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Tennessee seeks improvement from rushing attack

AP - Sports

KNOXVILLE, Tenn. (AP) -- The loss of a 1,000-yard rusher and all five starters on last year's offensive line are creating plenty of obstacles for Tennessee in its attempt to establish a rushing attack.

In an otherwise impressive 38-7 season-opening victory over Utah State, Tennessee rushed for only 110 yards on 39 attempts. The Volunteers' longest run from scrimmage was 9 yards.

''We didn't rush like we wanted to,'' running back Marlin Lane said. ''We didn't get the runs that we wanted.''

Tennessee will try to boost that rushing attack Saturday against Arkansas State (1-0) while replacing starting left tackle Jacob Gilliam, who tore his anterior cruciate ligament against Utah State.

The Vols' early struggles running the ball shouldn't come as a surprise. Tennessee had to replace Rajion Neal, who rushed for 1,124 yards and 12 touchdowns last season in his final year of eligibility. Neal's absence leaves Lane and freshman Jalen Hurd running behind a line that has no returning starters.

''We obviously have room for improvement,'' center Mack Crowder said. ''It's not where we want to be, but that's almost expected for the first game, all of us playing together for the first time. We went back to the film and saw a bunch of things we're going to correct.''

Tennessee's coaches focus more on a statistic they term as ''running efficiency'' than the average gain per carry, a figure that could be skewed by one breakaway. They determine running efficiency as the percentage of runs that go at least 4 yards or convert a first down. If you throw out two sacks and a 5-yard loss that resulted from a wild snap, half of the Vols' 36 designed runs met that standard. Offensive coordinator Mike Bajakian said Tennessee sets a goal of 58-60 percent efficiency.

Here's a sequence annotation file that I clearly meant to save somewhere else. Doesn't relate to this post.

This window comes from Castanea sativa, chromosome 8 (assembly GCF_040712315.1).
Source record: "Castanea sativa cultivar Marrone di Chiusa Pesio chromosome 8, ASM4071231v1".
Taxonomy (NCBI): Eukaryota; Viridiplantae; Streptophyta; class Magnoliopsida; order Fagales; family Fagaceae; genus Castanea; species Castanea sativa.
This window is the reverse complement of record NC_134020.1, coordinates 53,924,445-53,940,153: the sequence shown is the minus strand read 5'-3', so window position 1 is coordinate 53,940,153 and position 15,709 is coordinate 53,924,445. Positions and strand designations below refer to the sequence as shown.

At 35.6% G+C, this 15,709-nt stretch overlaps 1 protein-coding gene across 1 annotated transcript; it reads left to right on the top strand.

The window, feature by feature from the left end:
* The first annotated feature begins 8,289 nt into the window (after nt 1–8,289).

''When you look at your run game, it is (about) all 11 individuals working together as one,'' head coach Butch Jones said. ''There were about eight incidents where we were running the football and we were one block away from a big play. A lot of times, it's your back-side cutoffs, your lineman not being on the proper defender. You have to be disciplined and stay with your pad level. It's not just the offensive line. Sometimes, it may be the tight end on a combination block. It could be the back not making the proper read or the quarterback keeping it. There were a lot of single breakdowns. We are working to get that corrected.''

Tennessee has reason to believe its running game will improve.

Lane has a career average of 4.9 yards per carry. Hurd was considered one of the nation's top running back prospects in his class. The line should get better as it gains experience. Utah State also has a history of silencing opposing rushing attacks, as the Aggies ranked eighth nationally in run defense in 2013 and 13th in 2012.

Arkansas State allowed 4.7 yards per rush last year but showed improvement in its season opener. Arkansas State beat Montana State 37-10 by limiting the Football Championship Subdivision program to 86 yards rushing on 44 carries.

''The best thing about all of it is when you saw tackles, you saw very few one-on-one tackles,'' Arkansas State coach Blake Anderson said. ''You saw a ton of swarm tackles and group tackles. ... They played extremely hard. We had guys flying around from the very first snap all the way to the last snap.''

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